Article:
web analytics
February 27, 2015 / 8 Adar , 5775
At a Glance
Sections
Sponsored Post


Tevye in the Promised Land, Chapter Five: A Husband For Ruchel

Tevye in the Promised Land

The milkman didn’t answer. He gazed forward into the darkening evening. Only Ruchel stared back down the road hoping that Nachman would come running after their wagon. But no one appeared. They turned a bend, leaving the shtetl behind. A ditch in the road jolted the wagon and Ruchel’s dreams of a husband. She sighed and faced forward, but then, out of a corner of her eye, she saw a figure materialize out of the shadows of the forest. A beat of excitement rushed through her heart, but for naught. The tall, upright figure wasn’t Nachman, but the indefatigable Hevedke.

“Don’t worry,” Hava said, sensing her sister’s thoughts. “Your turn under the marriage chuppah will come.”

When Tevye spotted the Russian poet, he growled.

“It is a sin to murder,” he said, glancing up to the treetops, “So why must You send this devil to tempt me?”

Before long, they came to a clearing by the side of the road and agreed to make camp for the night. The men gathered wood while the women arranged a frugal meal, and once again two fires were lit, one for the Zionists, and one for Tevye and his family, a modest distance away. Everyone huddled around the warming blazes to ward off the evening chill, but the Almighty had other plans for the night. A burst of lightening flashed in the sky. Thunder rumbled in the treetops. Rain poured down from the heavens like brimstone. Within moments, the campfires were quenched. Tevye gathered his brood under the wagon, while their companions scattered for the shelter of trees. The rain pounded on the canvas stretched over Golda’s coffin. A bolt of lightening lit up the forest. A tree cracked in half and toppled to the ground with a crash. Little Moishe and Hannie started to cry.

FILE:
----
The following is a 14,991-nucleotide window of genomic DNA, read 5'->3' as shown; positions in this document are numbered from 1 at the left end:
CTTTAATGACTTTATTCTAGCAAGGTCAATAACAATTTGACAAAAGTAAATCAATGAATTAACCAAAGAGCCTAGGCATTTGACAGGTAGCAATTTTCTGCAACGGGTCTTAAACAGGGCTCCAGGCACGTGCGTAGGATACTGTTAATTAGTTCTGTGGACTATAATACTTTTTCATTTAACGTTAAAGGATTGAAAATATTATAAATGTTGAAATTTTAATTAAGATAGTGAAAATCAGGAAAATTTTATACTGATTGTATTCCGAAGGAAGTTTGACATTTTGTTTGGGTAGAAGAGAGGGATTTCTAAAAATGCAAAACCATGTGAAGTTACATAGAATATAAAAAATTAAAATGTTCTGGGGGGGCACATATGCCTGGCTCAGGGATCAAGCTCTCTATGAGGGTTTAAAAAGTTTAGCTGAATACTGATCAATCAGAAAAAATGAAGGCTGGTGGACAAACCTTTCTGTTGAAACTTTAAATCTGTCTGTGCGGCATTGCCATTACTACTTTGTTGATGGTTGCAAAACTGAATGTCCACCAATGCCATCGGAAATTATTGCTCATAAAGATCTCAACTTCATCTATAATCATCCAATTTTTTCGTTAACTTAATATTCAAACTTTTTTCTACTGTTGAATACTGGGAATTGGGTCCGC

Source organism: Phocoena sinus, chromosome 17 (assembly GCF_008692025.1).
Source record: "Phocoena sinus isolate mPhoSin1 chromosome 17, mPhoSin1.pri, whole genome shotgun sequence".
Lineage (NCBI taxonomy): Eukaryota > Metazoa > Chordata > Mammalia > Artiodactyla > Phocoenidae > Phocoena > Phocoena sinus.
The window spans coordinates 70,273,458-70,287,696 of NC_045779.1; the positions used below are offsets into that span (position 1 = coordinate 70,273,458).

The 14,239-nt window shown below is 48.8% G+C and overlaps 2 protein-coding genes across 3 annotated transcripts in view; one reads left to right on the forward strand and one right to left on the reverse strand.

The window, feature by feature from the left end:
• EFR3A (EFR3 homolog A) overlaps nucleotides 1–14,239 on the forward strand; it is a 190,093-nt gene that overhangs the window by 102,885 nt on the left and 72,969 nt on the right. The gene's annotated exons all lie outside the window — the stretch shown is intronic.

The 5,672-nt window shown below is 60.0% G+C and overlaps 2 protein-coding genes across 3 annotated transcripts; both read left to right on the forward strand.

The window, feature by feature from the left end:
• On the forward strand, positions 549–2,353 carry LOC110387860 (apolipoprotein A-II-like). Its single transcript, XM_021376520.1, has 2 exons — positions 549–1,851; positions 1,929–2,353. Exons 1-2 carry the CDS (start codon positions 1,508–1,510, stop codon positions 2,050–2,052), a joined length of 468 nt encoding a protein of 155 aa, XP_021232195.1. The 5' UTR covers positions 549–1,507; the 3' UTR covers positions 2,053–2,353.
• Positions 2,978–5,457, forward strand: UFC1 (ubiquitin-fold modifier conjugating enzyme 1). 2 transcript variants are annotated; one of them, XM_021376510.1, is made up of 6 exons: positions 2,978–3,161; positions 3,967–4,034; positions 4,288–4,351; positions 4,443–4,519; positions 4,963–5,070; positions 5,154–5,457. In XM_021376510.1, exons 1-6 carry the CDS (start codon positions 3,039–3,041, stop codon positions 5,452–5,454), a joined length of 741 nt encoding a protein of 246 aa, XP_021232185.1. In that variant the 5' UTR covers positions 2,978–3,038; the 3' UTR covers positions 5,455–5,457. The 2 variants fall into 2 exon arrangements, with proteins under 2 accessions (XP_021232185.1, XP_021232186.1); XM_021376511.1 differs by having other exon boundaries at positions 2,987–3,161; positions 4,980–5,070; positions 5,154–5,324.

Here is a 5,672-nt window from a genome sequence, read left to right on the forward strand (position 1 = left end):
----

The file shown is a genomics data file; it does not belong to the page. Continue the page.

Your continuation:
“Fear not my treasures,” their grandfather said. “Hasn’t the Almighty promised not to destroy the world again with a flood? And things could be worse. We could be standing outside in the rain like our companions.”

“Or like Hevedke,” Hava added.

“A torrent should wash him away,” Tevye said.

“Why do you want him to drown, Zaida?” Moishe asked. “He’s married to Hava.”

“He is married to Hava like my horse is married to a fish,” Tevye answered.

“How can a horse marry a fish?” the young child asked.

“It can’t,” Tevye answered. “Horses marry horses, and fish marry fish.”

Just then, someone came running toward the clearing.

Shalom, shalom,” he called out.

It was Nachman. He was carrying a bulging handbag in one hand and a suitcase in the other. He bent down under the wagon, said a hasty hello, and left his belongings with Ruchel.

“Take care of my books,” he said and hurried off toward the trees where Ben Zion was waiting to greet him.

“Welcome, welcome, son of Israel!” the speechmaker exclaimed. “I trust you have come to enlist in our lofty mission.”

“With the help of the Almighty,” Nachman responded.

“Whether He helps or He doesn’t, it’s all the same to us. Just let Him not interfere.”

Tevye crawled out from under his wagon. He threw the cover off of their chest of belongings and held up a bottle of vodka. “To Zion!” he shouted.

Like the meshugennehs they were, the crazy Zionists joined hands and started to dance in the rain. “Zion, Zion, Zion,” they sang in the black Russian woods. Ben Zion dragged Nachman into their whirl. With a healthy slug of vodka warming his belly, Tevye joined them. He grasped Nachman’s hand, and with the joyous simcha of a wedding, they swirled round and round in the mud. Ben Zion held the bottle of vodka to the young rabbi’s lips. The bottle changed hands until it was finished. The ground spun. Trees and clouds swirled around and around as they danced.

“With your permission,” Nachman said to Tevye. “I would like to marry your daughter.”

“Permission granted,” Tevye agreed.